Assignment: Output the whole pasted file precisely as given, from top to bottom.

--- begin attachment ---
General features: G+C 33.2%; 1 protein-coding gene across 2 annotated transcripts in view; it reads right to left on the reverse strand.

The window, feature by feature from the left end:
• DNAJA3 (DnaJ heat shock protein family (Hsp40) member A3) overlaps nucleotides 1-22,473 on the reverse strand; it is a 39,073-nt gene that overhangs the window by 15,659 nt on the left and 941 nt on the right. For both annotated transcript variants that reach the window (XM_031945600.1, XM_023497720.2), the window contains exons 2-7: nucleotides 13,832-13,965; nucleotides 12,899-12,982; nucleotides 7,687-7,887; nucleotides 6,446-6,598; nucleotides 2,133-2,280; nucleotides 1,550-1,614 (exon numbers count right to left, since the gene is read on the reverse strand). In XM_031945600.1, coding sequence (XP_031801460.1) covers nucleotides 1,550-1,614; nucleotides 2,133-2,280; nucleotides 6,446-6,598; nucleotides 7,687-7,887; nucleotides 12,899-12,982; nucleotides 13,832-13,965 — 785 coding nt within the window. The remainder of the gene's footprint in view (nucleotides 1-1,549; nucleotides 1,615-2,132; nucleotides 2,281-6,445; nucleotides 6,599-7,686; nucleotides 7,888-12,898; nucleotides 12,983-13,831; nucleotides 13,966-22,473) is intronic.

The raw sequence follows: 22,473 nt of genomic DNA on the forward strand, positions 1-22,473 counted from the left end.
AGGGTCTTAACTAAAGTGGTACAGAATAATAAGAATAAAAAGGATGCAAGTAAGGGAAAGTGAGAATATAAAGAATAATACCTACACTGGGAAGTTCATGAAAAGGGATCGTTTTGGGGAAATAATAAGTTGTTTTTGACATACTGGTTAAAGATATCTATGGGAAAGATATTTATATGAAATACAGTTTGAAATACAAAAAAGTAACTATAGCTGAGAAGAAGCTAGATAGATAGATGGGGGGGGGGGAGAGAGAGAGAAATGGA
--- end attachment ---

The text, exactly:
General features: G+C 33.2%; 1 protein-coding gene across 2 annotated transcripts in view; it reads right to left on the reverse strand.

The window, feature by feature from the left end:
• DNAJA3 (DnaJ heat shock protein family (Hsp40) member A3) overlaps nucleotides 1-22,473 on the reverse strand; it is a 39,073-nt gene that overhangs the window by 15,659 nt on the left and 941 nt on the right. For both annotated transcript variants that reach the window (XM_031945600.1, XM_023497720.2), the window contains exons 2-7: nucleotides 13,832-13,965; nucleotides 12,899-12,982; nucleotides 7,687-7,887; nucleotides 6,446-6,598; nucleotides 2,133-2,280; nucleotides 1,550-1,614 (exon numbers count right to left, since the gene is read on the reverse strand). In XM_031945600.1, coding sequence (XP_031801460.1) covers nucleotides 1,550-1,614; nucleotides 2,133-2,280; nucleotides 6,446-6,598; nucleotides 7,687-7,887; nucleotides 12,899-12,982; nucleotides 13,832-13,965 — 785 coding nt within the window. The remainder of the gene's footprint in view (nucleotides 1-1,549; nucleotides 1,615-2,132; nucleotides 2,281-6,445; nucleotides 6,599-7,686; nucleotides 7,888-12,898; nucleotides 12,983-13,831; nucleotides 13,966-22,473) is intronic.

The raw sequence follows: 22,473 nt of genomic DNA on the forward strand, positions 1-22,473 counted from the left end.
AGGGTCTTAACTAAAGTGGTACAGAATAATAAGAATAAAAAGGATGCAAGTAAGGGAAAGTGAGAATATAAAGAATAATACCTACACTGGGAAGTTCATGAAAAGGGATCGTTTTGGGGAAATAATAAGTTGTTTTTGACATACTGGTTAAAGATATCTATGGGAAAGATATTTATATGAAATACAGTTTGAAATACAAAAAAGTAACTATAGCTGAGAAGAAGCTAGATAGATAGATGGGGGGGGGGGAGAGAGAGAGAAATGGA